In New Crisis, Public Health Leader Recalls AIDS’ Lessons

Sharen Duke is steering her team through a new crisis three decades after she took the helm of Alliance for Positive Change in response to the AIDS epidemic.
Alliance for Positive Change/ David Nager

Sharen Duke, whose extensive work in the HIV/ AIDS field dates back three decades, finds herself once again on the barricades in a new health crisis — and she hopes the social services community in New York and nationwide can learn from one that first gripped the gay community in the 1980s.

Duke’s public health expertise comes from her role as executive director and CEO of Alliance for Positive Change (formerly the AIDS Service Center/ ASCNYC), where she took charge in 1990. The organization connects those living with HIV/ AIDS and other chronic health conditions to medical care, peer support, and housing. Now, her team is juggling existing duties with new efforts to address the acute needs of marginalized populations brought on by the coronavirus crisis.

Duke’s staff, the bulk of whom are working remotely, have been calling 6,000 clients to check on them — and they’ve noticed that the most pressing issues they face are food insecurity and social isolation. Those challenges have surfaced over and over again in recent reports about many of the city’s vulnerable populations.

In response, the Alliance has ramped up its food pantry efforts, while continuing its syringe exchange program to prevent surges in HIV and hepatitis, providing 24/7 supportive housing placement services, and offering outpatient counseling support. Of the group’s six offices, two remain open to provide essential community services: the Lower East Side Harm Reduction Center at 25 Allen Street and the Pelham Grand Supportive Housing office at 1870 Pelham Parkway South in the Bronx.

As Duke — who was a 2018 Gay City News Impact Award honoree — concentrates on steering her organization’s response to the coronavirus, she has drawn on her memories of the darkest hours of the AIDS crisis in New York. And she has noticed striking parallels between the public’s responses to HIV/ AIDS and to the coronavirus: The xenophobia and discrimination faced by Asian communities is a reminder of the treatment of gay men as HIV/ AIDS emerged, while the failure of government, most prominently the Reagan administration, finds echoes in Donald Trump’s negligent and haphazard handling of the coronavirus outbreak.

Duke pointed to other similarities between the two crises, including widespread feelings of hopelessness stemming from the lack of a vaccine or proven treatment and limited testing for the virus. For New Yorkers who lived through the deadliest AIDS years here — especially gay men — the new pandemic is re-opening wounds of grief and anger.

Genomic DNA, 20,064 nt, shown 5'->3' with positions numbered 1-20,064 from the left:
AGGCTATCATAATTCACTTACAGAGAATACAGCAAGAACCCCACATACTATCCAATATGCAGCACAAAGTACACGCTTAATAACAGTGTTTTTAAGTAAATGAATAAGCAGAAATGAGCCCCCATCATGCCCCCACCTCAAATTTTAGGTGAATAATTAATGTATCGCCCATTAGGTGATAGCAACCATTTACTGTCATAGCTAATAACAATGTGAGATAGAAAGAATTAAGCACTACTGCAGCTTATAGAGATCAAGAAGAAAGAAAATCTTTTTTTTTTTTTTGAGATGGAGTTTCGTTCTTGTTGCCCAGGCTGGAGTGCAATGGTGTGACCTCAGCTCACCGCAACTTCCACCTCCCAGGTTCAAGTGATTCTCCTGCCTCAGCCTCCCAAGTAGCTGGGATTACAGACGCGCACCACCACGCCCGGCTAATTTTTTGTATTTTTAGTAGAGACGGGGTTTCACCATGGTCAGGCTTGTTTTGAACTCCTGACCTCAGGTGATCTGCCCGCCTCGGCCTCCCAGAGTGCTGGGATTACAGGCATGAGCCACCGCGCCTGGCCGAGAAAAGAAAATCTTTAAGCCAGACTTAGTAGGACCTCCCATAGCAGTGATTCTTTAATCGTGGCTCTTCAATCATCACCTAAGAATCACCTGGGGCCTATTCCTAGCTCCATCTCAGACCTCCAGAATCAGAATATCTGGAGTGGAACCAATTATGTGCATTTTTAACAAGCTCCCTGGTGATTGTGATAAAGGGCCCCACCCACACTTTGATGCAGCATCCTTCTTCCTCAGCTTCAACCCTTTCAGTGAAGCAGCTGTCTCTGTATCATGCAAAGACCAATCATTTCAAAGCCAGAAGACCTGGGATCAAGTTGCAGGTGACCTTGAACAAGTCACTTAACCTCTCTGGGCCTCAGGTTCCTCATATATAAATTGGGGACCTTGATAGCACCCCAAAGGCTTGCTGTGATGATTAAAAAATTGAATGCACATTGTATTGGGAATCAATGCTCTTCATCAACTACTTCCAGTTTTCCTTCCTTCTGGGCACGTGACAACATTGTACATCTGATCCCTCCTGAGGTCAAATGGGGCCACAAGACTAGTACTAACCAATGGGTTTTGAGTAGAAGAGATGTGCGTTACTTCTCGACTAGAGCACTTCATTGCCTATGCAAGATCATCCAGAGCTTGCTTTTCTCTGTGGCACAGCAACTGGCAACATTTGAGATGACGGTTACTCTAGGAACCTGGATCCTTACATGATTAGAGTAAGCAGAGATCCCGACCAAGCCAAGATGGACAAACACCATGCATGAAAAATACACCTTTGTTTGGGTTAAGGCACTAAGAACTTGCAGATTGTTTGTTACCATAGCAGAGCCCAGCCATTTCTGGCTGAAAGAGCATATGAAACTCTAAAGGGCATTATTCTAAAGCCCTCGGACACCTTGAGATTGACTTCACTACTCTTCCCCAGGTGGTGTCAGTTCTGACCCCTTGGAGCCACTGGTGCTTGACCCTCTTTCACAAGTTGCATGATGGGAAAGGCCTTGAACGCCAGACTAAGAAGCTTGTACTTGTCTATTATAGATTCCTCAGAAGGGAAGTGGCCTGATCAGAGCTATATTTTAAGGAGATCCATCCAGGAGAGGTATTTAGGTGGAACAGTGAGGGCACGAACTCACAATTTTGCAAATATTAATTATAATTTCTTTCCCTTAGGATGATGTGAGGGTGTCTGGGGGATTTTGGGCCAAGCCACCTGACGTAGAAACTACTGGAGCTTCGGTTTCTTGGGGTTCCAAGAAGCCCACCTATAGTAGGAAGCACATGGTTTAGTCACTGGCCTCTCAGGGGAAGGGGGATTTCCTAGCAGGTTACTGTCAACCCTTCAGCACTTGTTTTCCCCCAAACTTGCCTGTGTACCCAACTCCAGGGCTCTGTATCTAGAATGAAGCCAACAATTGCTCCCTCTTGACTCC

“There is a lot of PTSD that folks are experiencing from the devastation and the loss and grief,” Duke explained.

The ongoing wail of ambulance sirens in recent weeks and stories of overburdened hospitals have also reminded many New Yorkers of the tsunami of pain that swept over the five boroughs nearly 40 years ago.

“For many of us who have been working on the frontline of the AIDS epidemic, witnessing people getting sick and dying so quickly from coronavirus is reminiscent of the devastation from the deaths and losses from early days of AIDS,” Duke said. “It’s indiscriminate. [Coronavirus] is so much easier to get, but people could not know they’re infected and could bring it home to other loved ones.”

On a more aspirational note, however, she hopes the hardships of the past can be lessons informing the response to the current crisis. She sees a window of opportunity for community-based organizations to work with healthcare providers and policymakers to forge better outcomes — in a model of patient and citizen self-advocacy pioneered in the early years of the AIDS epidemic.

“Community-based organizations, like Alliance, can play a key role in conducting COVID-19 screening, when the technology is made available, in the same way that we received waivers from the New York State Health Department to conduct HIV screening and subsequently hepatitis screening,” Duke explained.

She added that Alliance and other community-based groups have the infrastructure in place from their HIV and hepatitis C efforts to provide access to a COVID-19 vaccine when it becomes available.

“Testing and linkage to medical care is core to the existing community-based infrastructure and medical collaborations that we’ve spent years developing,” she said.

Duke is confident that as the pandemic continues, other lessons from the battle against AIDS can be drawn on, but in the meantime she is focused on the immediate tasks at hand: On one recent day, volunteers flocked to the Alliance’s Washington Heights office to assemble a food package for distribution across the city. In a crisis that has coupled a health emergency with an economic downturn, her organization is struggling to keep up with the demand for food.

“We are in desperate need of donations toward our food pantry program,” said Duke, who explained that the Alliance is seeking out resources everywhere they are available.

The group has established a fund specifically dedicated to its coronavirus relief efforts, with all proceeds dedicated to reducing food insecurity brought on by the new crisis, Duke said. Those who wish to donate can do so through the online fundraiser on the Alliance’s website. That effort, as of April 15, has raised nearly $39,000 of its $100,000 goal.

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